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Living with our Legacies

July 2, 2008

Humanity has long been preoccupied with leaving behind a legacy for future generations.  Some money for our kids.  A new arena for the community to enjoy.  A monument to extol past glories.  People work hard to ensure that their generation is remembered by the generations still to come.  To leave behind a better world than the one they found.  Unfortunately, the most lasting of legacies do just the opposite.

Canada has more than its fair share of legacies that would have been much better left behind:

  • The Post-War generation is leaving behind a legacy of urban sprawl that municipal governments and frustrated commuters will be forced to reckon with for decades to come.
  • The nuclear industry is leaving behind a special kind of legacy.  A legacy whose consequences may arise tomorrow or may not arise for thousands of years – but they will arise.  It’s called nuclear waste, and it is guaranteed to remain dangerously radioactive for 10,000 years.  A length of time so vast and unfathomable that it is known as the “Forever Problem“.
  • Perhaps the greatest legacy we will leave behind, however, will be that of a changing climate.  Time will be the judge of how this legacy unfolds, but the greenhouse gas monument to the glories of the industrial revolution has already been carved into the atmosphere.

Maybe the time for legacies has passed.  Maybe the best gift we can leave to future generations is a world much like the one we were brought into.  Maybe Canada’s legacy to the world should be to show how you can address past wrongs, and leave options open for the next generation to make their own choices.

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2 Comments leave one →
  1. adamfritz permalink*
    July 3, 2008 2:34 am

    I should probably apologize for pointing out some of Canada’s flaws on Canada Day. And I live in Ottawa! I should know better.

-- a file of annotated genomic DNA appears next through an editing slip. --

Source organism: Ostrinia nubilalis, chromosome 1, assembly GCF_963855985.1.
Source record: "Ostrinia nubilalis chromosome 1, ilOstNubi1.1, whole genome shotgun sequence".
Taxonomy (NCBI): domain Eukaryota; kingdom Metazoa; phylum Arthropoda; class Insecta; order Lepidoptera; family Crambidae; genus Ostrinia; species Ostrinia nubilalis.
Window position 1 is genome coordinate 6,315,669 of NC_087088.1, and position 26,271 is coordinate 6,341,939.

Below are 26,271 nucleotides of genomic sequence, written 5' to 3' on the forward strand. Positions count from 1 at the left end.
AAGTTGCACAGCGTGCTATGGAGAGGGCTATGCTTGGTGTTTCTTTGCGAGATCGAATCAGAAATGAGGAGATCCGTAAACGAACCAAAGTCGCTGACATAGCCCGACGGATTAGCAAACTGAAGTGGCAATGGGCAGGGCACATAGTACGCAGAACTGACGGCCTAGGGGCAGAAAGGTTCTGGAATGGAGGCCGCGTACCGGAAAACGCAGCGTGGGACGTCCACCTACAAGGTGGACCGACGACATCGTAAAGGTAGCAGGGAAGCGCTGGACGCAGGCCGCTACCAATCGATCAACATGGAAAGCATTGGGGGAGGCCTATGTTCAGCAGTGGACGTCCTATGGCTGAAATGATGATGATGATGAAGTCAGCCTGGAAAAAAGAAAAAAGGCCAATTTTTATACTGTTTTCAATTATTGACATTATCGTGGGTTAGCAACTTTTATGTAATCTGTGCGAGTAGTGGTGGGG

But as you said, counterpoints do bring out interesting dynamics. Maybe that’s what makes Canada so great a country (and it is pretty damn good when compared to others): no matter our successes, Canadians will never feel that we’ve done enough. Shouldn’t we have done better on climate change? Can’t we make a difference in Zimbabwe? Why are there still children growing up hungry?

    We want to be there for all our friends and neighbours. We want to be the stereotypical Canadian do-gooder who refuses to take any of the glory. We want to be the best without seeming cocky about it.

    The funny thing is that from many perspectives we pretty much are the best, and everyone realizes it but us. We have come out on (or near the) top in the game of grow your economy, increase your quality of life, and don’t make anyone want to invade you. But, being a Canadian, I have to say that it is not enough.

    Unfortunately, this game has been played on credit from the planet’s ecosystems, and they are looking to cash in on their debts. Humanity will continue to play the game of life, but the time has come to make up some new rules that rely on resources that renew themselves every so often. Hopefully all our true-Canadian soul searching will be just the thing to think these new rules up.

  2. reneethewriter permalink
    July 2, 2008 5:12 pm

    Hi Adam,

    I found your post quite moving, especially this line,
    “Maybe the best gift we can leave to future generations is a world much like the one we were brought into”…

    I’ve just written a new post re “what i did on Canada Day” and i’ve linked some of my reflections back to your post…

    I see a dynamic and interesting symmetry between your reflections on Canada’s “problem legacies” and my “immigrant citizen” impulse to give thanks, even in the midst of these “forever problems” –

    do let me know what you think…

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